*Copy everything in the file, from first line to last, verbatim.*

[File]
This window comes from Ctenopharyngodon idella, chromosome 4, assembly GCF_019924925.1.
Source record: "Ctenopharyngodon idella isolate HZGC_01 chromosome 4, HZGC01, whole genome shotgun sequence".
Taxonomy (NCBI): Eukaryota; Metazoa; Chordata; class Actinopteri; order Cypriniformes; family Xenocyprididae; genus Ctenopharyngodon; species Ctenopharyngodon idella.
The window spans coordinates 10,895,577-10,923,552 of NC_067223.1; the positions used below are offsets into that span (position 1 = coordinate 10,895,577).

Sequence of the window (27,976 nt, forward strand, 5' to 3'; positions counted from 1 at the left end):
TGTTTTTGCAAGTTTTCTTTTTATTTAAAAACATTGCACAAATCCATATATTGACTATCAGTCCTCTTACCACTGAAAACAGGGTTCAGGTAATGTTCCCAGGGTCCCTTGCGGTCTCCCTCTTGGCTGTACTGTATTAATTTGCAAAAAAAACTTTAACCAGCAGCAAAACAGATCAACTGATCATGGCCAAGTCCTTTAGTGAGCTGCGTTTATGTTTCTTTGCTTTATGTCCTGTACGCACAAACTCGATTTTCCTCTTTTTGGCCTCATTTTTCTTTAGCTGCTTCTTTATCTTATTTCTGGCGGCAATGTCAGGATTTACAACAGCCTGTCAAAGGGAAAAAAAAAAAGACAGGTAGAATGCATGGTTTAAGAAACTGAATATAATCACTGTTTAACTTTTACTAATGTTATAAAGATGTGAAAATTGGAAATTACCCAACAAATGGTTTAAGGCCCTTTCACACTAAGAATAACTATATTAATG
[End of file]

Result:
This window comes from Ctenopharyngodon idella, chromosome 4, assembly GCF_019924925.1.
Source record: "Ctenopharyngodon idella isolate HZGC_01 chromosome 4, HZGC01, whole genome shotgun sequence".
Taxonomy (NCBI): Eukaryota; Metazoa; Chordata; class Actinopteri; order Cypriniformes; family Xenocyprididae; genus Ctenopharyngodon; species Ctenopharyngodon idella.
The window spans coordinates 10,895,577-10,923,552 of NC_067223.1; the positions used below are offsets into that span (position 1 = coordinate 10,895,577).

Sequence of the window (27,976 nt, forward strand, 5' to 3'; positions counted from 1 at the left end):
TGTTTTTGCAAGTTTTCTTTTTATTTAAAAACATTGCACAAATCCATATATTGACTATCAGTCCTCTTACCACTGAAAACAGGGTTCAGGTAATGTTCCCAGGGTCCCTTGCGGTCTCCCTCTTGGCTGTACTGTATTAATTTGCAAAAAAAACTTTAACCAGCAGCAAAACAGATCAACTGATCATGGCCAAGTCCTTTAGTGAGCTGCGTTTATGTTTCTTTGCTTTATGTCCTGTACGCACAAACTCGATTTTCCTCTTTTTGGCCTCATTTTTCTTTAGCTGCTTCTTTATCTTATTTCTGGCGGCAATGTCAGGATTTACAACAGCCTGTCAAAGGGAAAAAAAAAAAGACAGGTAGAATGCATGGTTTAAGAAACTGAATATAATCACTGTTTAACTTTTACTAATGTTATAAAGATGTGAAAATTGGAAATTACCCAACAAATGGTTTAAGGCCCTTTCACACTAAGAATAACTATATTAATG